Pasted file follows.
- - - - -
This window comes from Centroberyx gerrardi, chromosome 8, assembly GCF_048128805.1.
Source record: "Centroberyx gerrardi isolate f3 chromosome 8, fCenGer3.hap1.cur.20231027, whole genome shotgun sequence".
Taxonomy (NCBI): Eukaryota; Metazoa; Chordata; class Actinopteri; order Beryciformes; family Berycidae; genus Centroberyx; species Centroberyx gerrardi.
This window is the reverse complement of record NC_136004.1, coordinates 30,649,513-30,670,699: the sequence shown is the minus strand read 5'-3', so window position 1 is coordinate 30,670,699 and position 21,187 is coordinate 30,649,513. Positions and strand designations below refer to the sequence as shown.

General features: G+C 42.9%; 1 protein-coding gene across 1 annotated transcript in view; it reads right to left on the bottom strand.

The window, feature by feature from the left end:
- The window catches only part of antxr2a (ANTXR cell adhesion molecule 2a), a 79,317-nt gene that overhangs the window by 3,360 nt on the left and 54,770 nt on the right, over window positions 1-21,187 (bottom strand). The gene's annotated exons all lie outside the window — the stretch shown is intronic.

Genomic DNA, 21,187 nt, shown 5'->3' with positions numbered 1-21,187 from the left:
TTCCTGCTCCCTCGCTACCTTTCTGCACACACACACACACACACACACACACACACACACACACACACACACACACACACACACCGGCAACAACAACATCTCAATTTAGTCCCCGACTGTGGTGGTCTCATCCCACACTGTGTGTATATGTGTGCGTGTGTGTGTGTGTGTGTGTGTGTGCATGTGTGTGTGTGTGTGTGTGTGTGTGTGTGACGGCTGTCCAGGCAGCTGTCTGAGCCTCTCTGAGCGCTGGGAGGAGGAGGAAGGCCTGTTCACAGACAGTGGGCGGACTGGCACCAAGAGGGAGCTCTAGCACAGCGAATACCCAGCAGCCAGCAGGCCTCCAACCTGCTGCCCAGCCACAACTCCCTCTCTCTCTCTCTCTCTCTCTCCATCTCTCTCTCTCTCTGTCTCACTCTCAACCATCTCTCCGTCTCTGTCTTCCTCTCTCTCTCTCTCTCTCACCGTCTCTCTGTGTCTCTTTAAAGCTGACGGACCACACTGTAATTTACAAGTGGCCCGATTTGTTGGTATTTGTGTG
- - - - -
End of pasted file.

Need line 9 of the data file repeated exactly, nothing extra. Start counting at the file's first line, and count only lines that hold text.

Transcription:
TTCCTGCTCCCTCGCTACCTTTCTGCACACACACACACACACACACACACACACACACACACACACACACACACACACACACACCGGCAACAACAACATCTCAATTTAGTCCCCGACTGTGGTGGTCTCATCCCACACTGTGTGTATATGTGTGCGTGTGTGTGTGTGTGTGTGTGTGTGCATGTGTGTGTGTGTGTGTGTGTGTGTGTGTGACGGCTGTCCAGGCAGCTGTCTGAGCCTCTCTGAGCGCTGGGAGGAGGAGGAAGGCCTGTTCACAGACAGTGGGCGGACTGGCACCAAGAGGGAGCTCTAGCACAGCGAATACCCAGCAGCCAGCAGGCCTCCAACCTGCTGCCCAGCCACAACTCCCTCTCTCTCTCTCTCTCTCTCTCCATCTCTCTCTCTCTCTGTCTCACTCTCAACCATCTCTCCGTCTCTGTCTTCCTCTCTCTCTCTCTCTCTCACCGTCTCTCTGTGTCTCTTTAAAGCTGACGGACCACACTGTAATTTACAAGTGGCCCGATTTGTTGGTATTTGTGTG